Thai Union Europe CEO: Chilled branded business holds huge promise for group

Company is using Meralliance as a platform to grow its chilled offering across the various brands, including John West, just one of many innovation moves the group is rolling out, top exec tells IntraFish.

Despite facing a number of challenges in 2016, Thai Union’s European division still saw “significant growth," with revenue now hitting the €1.1 billion ($1.2 billion) mark, Elisabeth Fleuriot, CEO of Thai Union Europe, told IntraFish in an exclusive interview.

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Fleuriot is responsible for Thai Union’s European operations, overseeing the growth and development of brands including Petit Navire, Parmentier, John West, Mareblu, and more recently King Oscar, and Ruegen Fisch’s brands, including Hawesta.

The unit grew across all the different geographies by 10 percent in volume and 7 percent in net sales, and has increased market share in all the separate countries in which it is present across Europe, Fleuriot said.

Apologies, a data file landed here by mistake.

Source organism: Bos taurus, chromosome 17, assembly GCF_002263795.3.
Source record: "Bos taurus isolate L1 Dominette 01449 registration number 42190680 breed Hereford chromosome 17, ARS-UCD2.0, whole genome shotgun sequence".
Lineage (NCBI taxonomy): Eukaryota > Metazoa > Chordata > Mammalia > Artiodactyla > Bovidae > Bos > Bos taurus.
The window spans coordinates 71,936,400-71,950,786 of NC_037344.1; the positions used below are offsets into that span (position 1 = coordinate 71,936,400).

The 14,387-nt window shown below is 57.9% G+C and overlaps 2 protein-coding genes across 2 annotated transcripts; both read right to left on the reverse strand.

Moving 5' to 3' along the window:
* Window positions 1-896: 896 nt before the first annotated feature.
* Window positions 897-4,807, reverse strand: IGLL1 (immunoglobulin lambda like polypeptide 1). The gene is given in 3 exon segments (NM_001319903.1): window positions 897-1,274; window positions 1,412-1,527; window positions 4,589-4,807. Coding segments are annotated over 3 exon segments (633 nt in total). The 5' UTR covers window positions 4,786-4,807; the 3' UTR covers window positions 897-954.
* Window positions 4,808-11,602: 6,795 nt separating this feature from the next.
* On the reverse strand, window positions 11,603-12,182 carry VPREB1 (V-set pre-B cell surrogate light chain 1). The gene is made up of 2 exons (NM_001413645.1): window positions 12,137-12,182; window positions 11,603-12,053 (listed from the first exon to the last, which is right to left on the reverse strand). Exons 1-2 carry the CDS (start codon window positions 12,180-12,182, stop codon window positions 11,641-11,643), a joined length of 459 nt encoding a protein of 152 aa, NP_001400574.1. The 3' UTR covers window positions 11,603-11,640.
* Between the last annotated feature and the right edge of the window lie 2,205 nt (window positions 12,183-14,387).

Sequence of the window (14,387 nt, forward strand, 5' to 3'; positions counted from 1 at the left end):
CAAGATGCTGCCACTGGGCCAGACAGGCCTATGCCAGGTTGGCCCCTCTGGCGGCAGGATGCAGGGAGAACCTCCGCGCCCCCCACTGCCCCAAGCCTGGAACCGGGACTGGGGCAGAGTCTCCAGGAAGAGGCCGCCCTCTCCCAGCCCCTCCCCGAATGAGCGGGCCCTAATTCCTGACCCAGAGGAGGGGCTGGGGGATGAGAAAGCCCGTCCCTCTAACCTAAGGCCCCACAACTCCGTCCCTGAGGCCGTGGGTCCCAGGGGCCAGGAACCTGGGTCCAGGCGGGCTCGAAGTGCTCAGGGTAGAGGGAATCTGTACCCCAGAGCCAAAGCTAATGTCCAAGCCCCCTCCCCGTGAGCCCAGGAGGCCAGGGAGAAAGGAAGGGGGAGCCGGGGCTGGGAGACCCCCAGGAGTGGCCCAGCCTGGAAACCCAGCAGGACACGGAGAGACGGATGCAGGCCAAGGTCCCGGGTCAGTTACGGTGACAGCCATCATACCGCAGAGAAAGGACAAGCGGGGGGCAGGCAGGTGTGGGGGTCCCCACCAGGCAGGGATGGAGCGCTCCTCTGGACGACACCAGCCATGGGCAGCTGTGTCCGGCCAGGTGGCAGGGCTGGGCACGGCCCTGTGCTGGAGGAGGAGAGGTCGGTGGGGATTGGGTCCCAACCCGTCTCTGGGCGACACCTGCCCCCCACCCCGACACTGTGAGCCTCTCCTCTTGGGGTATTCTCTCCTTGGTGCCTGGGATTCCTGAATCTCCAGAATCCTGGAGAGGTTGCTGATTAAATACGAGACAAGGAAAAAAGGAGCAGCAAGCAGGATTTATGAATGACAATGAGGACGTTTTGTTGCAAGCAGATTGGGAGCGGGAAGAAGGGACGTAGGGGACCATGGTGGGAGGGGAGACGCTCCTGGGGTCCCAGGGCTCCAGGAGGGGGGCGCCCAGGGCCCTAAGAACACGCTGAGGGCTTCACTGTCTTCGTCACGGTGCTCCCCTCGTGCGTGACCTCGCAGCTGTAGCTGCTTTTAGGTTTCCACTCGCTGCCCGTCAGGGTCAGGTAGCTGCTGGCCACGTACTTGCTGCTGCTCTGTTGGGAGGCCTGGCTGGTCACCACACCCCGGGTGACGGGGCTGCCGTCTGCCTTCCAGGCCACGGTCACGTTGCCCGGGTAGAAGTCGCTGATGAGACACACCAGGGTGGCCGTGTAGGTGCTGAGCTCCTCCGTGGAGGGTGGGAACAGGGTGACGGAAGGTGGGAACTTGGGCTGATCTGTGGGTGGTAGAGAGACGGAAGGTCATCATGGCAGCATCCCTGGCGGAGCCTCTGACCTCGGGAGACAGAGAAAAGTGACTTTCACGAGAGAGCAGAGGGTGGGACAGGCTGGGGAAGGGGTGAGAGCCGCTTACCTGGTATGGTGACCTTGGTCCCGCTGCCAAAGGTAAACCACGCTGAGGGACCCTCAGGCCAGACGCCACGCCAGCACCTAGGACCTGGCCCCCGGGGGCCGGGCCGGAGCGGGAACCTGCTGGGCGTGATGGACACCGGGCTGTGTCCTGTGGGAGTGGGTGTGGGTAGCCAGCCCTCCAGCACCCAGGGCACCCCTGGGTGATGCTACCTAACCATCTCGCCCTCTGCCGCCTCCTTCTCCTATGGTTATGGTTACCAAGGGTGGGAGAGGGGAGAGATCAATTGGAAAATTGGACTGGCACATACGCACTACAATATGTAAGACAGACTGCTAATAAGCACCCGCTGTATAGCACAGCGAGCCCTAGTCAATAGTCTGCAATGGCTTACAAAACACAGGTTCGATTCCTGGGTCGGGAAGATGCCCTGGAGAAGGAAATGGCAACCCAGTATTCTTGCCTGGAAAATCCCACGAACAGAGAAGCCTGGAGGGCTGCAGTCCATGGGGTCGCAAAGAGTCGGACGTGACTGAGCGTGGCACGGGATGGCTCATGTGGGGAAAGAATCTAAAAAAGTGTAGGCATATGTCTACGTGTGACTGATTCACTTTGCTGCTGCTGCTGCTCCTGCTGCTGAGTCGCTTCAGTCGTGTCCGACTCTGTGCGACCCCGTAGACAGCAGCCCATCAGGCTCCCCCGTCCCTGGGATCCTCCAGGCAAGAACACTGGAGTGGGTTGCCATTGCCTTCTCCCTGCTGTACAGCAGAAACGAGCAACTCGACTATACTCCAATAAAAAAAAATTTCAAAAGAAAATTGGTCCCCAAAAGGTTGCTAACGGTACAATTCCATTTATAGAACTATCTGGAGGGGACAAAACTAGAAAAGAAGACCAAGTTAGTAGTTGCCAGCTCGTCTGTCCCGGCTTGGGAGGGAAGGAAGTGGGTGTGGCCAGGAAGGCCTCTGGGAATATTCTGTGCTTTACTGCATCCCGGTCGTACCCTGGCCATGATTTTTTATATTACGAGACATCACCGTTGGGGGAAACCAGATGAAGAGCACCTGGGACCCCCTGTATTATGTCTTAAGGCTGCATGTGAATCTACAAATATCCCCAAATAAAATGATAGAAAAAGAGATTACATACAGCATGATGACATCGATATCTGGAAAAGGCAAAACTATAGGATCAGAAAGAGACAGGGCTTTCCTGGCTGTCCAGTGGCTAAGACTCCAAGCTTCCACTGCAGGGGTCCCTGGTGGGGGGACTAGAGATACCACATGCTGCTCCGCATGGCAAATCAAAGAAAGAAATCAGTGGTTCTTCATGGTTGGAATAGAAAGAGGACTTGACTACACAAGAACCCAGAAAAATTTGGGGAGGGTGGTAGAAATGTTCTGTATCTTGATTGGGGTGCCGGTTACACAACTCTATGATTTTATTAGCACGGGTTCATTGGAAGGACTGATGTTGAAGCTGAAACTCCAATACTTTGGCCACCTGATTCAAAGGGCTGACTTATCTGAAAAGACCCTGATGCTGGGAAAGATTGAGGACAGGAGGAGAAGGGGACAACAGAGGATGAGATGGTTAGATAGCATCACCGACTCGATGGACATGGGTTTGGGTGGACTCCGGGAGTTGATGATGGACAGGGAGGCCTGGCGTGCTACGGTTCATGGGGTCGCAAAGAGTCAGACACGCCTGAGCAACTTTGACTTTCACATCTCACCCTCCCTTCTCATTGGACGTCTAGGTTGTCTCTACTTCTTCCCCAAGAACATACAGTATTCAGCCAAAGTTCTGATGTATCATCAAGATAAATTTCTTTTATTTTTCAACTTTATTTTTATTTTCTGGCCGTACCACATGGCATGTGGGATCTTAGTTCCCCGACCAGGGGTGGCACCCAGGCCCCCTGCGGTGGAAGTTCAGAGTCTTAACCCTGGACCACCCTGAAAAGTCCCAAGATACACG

For example, in France Thai Union’s market share for canned tuna is now more than 33 percent -- up around 1 point versus last year.

In the UK -- with John West -- the share is now close to 40 percent and in Ireland the company holds 69 percent of the market share.

Following a successful revamp of the Mareblu brand in Italy, the company has grown its share by about  2 points and now has 8 percent of the market and is in second position.

“But it’s also the case in Germany, in Norway, and it’s also the case with King Oscar in the US -- so overall where we are operating we have grown our market share,” Fleuriot said.

Chilled, whitefish expansion

While in recent years the company has clearly been growing through mergers and acquisitions such as King Oscar, Meralliance and Rügen Fisch, it has also been growing organically, Fleuriot said.